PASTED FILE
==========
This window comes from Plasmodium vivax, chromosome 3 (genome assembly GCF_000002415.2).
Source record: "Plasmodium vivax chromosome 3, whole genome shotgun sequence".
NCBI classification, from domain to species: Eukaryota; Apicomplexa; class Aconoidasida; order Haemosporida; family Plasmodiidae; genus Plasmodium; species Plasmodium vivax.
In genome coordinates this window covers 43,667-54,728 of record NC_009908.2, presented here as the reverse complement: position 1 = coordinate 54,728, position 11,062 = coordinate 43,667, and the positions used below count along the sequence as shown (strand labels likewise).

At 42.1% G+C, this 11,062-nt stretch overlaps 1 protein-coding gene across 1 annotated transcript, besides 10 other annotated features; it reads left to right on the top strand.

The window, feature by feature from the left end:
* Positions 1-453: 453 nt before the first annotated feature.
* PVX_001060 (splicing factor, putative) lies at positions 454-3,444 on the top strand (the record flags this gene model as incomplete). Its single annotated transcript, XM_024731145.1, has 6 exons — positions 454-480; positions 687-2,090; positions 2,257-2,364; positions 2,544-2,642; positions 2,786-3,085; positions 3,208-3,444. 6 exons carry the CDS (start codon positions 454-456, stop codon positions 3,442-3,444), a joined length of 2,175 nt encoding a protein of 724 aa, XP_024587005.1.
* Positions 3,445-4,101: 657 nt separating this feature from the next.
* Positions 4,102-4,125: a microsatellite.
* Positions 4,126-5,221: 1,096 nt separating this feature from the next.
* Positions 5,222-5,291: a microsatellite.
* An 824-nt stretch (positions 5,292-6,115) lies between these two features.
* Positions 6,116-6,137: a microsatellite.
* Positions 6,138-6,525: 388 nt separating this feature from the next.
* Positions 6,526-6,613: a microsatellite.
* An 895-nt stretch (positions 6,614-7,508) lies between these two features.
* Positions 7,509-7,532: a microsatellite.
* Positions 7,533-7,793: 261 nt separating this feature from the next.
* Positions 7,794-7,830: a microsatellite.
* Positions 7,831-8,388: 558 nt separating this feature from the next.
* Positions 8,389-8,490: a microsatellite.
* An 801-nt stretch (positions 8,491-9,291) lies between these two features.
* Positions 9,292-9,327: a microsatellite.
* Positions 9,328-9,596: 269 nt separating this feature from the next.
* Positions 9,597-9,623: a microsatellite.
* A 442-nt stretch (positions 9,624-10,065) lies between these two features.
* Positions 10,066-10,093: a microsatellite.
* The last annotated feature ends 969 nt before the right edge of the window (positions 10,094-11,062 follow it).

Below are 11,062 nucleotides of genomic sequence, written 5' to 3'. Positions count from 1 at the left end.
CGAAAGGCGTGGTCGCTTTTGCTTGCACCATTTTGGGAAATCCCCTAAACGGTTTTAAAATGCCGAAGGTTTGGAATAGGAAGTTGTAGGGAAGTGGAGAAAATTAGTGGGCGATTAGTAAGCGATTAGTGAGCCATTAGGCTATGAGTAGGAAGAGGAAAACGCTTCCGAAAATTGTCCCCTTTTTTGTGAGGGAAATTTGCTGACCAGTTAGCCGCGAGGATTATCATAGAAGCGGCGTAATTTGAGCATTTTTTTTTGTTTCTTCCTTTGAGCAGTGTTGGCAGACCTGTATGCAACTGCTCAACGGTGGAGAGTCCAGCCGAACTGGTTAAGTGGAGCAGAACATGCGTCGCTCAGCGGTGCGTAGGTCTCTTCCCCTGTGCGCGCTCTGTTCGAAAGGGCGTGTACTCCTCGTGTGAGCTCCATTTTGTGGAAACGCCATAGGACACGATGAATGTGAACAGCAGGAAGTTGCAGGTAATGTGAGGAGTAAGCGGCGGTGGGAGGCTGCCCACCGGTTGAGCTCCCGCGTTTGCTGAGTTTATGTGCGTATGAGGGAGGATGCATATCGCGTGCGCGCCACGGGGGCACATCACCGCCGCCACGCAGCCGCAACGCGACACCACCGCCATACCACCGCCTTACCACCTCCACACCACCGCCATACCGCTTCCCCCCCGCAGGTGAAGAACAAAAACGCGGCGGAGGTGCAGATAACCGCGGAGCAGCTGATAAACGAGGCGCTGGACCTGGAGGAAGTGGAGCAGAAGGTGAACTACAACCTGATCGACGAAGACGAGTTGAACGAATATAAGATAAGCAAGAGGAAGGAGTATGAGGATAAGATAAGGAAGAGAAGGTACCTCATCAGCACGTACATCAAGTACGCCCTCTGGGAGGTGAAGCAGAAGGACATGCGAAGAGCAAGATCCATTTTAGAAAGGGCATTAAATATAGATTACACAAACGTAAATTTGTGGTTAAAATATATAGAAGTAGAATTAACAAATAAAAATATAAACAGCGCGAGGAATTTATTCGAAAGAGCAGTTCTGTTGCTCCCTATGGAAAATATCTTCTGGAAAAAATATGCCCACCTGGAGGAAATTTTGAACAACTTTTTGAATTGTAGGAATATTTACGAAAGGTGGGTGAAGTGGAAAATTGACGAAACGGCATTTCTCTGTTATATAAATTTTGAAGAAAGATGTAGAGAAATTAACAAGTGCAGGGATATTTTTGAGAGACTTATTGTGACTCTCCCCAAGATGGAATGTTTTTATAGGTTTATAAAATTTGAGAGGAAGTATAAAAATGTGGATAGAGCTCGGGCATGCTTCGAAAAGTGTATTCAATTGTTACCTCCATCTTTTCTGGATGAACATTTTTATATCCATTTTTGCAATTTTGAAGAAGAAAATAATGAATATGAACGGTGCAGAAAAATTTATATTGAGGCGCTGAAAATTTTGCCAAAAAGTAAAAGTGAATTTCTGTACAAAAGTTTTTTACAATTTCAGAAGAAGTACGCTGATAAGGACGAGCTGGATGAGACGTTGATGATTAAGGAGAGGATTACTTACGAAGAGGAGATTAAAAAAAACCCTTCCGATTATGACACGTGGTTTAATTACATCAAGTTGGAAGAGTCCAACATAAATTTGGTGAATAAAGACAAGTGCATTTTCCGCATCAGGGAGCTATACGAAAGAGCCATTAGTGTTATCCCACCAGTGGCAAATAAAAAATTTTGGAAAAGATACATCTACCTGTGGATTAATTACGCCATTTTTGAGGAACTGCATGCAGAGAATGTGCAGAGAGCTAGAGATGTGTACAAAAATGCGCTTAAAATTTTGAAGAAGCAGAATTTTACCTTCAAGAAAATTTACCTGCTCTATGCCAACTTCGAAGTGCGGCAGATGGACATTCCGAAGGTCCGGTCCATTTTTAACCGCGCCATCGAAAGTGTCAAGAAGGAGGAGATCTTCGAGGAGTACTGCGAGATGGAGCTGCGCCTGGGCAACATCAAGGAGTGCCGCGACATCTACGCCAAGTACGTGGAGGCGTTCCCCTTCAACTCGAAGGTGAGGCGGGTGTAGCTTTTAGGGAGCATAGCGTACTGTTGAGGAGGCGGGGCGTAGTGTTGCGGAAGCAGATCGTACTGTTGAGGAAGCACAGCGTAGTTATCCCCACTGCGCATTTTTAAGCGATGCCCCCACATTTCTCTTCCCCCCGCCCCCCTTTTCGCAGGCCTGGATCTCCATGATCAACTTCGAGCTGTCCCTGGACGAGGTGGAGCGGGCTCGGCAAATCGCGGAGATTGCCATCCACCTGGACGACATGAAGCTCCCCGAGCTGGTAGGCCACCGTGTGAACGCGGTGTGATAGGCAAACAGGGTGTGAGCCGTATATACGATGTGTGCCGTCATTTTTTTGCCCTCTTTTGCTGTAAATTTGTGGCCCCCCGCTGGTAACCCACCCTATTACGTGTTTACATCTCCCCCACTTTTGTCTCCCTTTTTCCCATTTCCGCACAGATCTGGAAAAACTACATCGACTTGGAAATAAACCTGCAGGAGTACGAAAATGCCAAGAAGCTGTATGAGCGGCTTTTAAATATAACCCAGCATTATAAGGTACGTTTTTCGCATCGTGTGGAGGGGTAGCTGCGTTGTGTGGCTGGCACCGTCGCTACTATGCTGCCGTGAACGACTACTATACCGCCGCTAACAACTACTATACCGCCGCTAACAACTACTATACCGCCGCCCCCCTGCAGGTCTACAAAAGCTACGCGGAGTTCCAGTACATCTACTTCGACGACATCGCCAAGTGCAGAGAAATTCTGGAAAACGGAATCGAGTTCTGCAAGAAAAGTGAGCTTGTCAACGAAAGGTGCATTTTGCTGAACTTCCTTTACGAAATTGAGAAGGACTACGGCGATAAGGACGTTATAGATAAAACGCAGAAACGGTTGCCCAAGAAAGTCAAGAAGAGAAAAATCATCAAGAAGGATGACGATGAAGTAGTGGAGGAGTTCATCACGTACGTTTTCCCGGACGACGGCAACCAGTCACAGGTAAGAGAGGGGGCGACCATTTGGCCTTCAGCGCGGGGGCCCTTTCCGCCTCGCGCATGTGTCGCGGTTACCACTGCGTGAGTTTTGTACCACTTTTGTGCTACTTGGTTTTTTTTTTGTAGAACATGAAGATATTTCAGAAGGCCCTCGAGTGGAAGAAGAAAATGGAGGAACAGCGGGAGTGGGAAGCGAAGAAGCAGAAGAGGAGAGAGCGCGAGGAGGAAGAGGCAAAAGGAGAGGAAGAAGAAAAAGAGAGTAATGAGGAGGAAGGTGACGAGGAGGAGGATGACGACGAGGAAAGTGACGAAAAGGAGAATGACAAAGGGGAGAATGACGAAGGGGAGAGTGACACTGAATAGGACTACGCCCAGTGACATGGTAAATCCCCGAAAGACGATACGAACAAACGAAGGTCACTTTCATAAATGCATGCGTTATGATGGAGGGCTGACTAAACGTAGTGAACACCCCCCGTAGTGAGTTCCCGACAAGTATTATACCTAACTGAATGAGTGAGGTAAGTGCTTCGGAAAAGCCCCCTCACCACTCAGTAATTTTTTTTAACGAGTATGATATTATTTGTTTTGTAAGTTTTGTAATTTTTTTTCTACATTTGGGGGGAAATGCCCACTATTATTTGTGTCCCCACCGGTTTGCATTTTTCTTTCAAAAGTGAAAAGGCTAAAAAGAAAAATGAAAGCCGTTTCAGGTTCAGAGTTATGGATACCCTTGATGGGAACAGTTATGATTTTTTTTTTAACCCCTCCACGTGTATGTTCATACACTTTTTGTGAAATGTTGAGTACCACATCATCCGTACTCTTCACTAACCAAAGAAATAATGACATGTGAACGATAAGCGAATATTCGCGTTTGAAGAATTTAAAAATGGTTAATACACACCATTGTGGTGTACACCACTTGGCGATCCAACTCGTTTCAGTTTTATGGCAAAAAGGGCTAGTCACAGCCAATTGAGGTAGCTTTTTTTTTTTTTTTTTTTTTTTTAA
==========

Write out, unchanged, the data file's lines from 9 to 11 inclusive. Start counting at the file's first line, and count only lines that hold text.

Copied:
* Positions 3,445-4,101: 657 nt separating this feature from the next.
* Positions 4,102-4,125: a microsatellite.
* Positions 4,126-5,221: 1,096 nt separating this feature from the next.